• 'you should’, to cover a duty or principle that 'will not apply in all situations or where there are factors outside your control that affect whether or how you can follow the guidance’
  • 'you must’, to reflect `an overriding duty or principle’.

NICE says 'some recommendations can be made with more certainty than others’ and uses the following terms:3

  • 'consider', to reflect an intervention where there is less certainty about benefit
  • 'offer’, 'advise’, 'ask about’ or similar directive terms, where an intervention should (or should not) be used
  • 'must’ and 'must not’, where there is a legal duty to follow a recommendation, or the consequences of not doing so are extremely serious.

Medico-legal consequences

If you depart from guidance, be prepared to justify your actions as there may be medico-legal consequences. The GMC warns that 'serious or persistent failure to follow [its] guidance will put your registration at risk.’

Doctors are also right to be concerned about what might happen if there is a clinical negligence claim following treatment where it was necessary to depart from guidelines.

It can help towards the successful defence of a claim if you can demonstrate you followed widely accepted guidance, supported by expert opinion. However, it is equally possible to mount a successful defence of a GP who has not followed guidelines because it is not in their patient’s interest, especially if this involves the patient’s informed consent and there is a clear and contemporaneous record of what happened.

It is advisable to talk to your medical defence organisation or a senior colleague if you are considering departing from current guidance. Discussing the specific situation should help you clarify the issues and ensure your decision is justifiable.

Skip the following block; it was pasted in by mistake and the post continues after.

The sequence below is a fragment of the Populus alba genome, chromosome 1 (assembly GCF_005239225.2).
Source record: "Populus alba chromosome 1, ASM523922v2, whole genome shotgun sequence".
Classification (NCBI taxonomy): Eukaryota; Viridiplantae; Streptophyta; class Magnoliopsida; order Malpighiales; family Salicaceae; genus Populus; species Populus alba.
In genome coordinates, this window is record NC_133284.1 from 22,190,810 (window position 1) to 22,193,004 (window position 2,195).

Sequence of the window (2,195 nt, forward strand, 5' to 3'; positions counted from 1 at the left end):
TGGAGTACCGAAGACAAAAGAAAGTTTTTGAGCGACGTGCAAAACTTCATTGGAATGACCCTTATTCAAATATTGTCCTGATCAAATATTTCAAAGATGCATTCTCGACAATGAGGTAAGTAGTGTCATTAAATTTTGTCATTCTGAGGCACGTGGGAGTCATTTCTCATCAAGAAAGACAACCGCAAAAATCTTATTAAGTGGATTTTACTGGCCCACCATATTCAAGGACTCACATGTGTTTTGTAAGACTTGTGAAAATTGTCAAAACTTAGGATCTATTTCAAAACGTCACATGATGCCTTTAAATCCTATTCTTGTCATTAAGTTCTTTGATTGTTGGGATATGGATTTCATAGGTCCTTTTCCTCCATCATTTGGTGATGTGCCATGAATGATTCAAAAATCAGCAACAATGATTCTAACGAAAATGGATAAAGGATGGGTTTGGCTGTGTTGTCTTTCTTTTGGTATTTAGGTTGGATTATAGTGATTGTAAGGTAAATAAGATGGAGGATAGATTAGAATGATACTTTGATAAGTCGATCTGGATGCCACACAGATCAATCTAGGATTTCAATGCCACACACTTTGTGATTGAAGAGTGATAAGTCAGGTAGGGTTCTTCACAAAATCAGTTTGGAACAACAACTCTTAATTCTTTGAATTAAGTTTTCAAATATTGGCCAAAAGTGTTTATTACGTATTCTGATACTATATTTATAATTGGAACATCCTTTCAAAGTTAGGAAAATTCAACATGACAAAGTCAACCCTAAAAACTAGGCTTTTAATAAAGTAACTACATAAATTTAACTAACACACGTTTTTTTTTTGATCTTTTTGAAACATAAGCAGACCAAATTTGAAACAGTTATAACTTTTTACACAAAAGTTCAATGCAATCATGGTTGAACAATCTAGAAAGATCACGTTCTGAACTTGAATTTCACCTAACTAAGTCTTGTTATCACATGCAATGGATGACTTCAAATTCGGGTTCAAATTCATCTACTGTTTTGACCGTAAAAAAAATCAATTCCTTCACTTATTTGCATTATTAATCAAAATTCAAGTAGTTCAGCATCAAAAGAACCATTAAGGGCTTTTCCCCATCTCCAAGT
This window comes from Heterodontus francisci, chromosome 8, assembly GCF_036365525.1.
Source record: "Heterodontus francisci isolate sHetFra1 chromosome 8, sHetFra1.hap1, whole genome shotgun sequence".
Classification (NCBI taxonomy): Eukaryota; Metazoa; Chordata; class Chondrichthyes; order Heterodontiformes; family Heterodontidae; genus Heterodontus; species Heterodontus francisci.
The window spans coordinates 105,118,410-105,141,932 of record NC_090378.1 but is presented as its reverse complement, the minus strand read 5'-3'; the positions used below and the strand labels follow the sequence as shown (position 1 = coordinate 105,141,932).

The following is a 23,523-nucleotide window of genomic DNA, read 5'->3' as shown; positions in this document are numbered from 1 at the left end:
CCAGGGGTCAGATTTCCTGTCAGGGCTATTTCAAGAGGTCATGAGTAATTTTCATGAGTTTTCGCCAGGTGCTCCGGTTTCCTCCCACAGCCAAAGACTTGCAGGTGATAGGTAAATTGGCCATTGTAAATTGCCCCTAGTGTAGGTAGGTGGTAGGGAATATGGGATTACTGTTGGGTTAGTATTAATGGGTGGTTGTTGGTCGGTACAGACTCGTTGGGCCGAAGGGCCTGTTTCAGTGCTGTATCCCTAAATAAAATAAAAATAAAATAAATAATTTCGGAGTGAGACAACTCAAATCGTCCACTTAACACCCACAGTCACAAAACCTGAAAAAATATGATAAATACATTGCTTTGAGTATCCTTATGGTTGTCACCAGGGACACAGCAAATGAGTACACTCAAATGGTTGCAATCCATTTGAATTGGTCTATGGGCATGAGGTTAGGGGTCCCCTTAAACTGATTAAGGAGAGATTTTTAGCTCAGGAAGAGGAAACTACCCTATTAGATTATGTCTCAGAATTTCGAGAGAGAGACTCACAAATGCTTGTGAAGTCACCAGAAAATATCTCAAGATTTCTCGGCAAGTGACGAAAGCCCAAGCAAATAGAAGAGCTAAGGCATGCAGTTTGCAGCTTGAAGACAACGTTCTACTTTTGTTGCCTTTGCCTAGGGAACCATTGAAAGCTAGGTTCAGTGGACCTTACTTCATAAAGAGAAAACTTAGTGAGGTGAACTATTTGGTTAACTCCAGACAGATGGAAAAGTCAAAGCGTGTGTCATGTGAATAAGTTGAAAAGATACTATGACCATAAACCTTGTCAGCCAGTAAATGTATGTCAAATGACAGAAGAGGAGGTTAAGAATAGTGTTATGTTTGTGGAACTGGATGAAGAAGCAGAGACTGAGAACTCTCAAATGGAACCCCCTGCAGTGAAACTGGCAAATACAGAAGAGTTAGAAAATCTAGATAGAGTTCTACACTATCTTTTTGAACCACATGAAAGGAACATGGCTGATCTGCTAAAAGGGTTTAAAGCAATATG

Learning points
  • Guidance is intended to inform your clinical practice and decision-making
  • You need to be aware of current guidance relevant to your clinical practice, especially guidance from national bodies and regulators
  • Recognise when you ‘must follow’ guidance and where it reinforces an existing legal obligation
  • You can depart from guidelines when you consider it is in the patient’s interests and after discussion with your patient
  • Explain to the patient why you believe it is in their best interests to depart from the relevant guidance, explaining the alternatives and possible outcomes
  • If you depart from guidance, make a record of your reasons and of the patient’s consent
  • Talk to your medical defence organisation or a senior colleague if you are considering departing from current guidance
  • Dr Sally Old is a medico-legal adviser at the MDU

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More on MIMS Learning
This article is part of the Safe, Ethical Practice learning plan on MIMS Learning, which provides articles on key medico-legal and ethical aspects of GPs' clinical work. Click here for more details.


  1. General Medical Council Good Medical Practice, paragraphs 11, 12 and 16b. GMC, 2013
  2. NICE NICE Charter. [accessed 27 April 2017]
  3. Chapter 9, Developing NICE guidelines: the manual, NICE, October 2014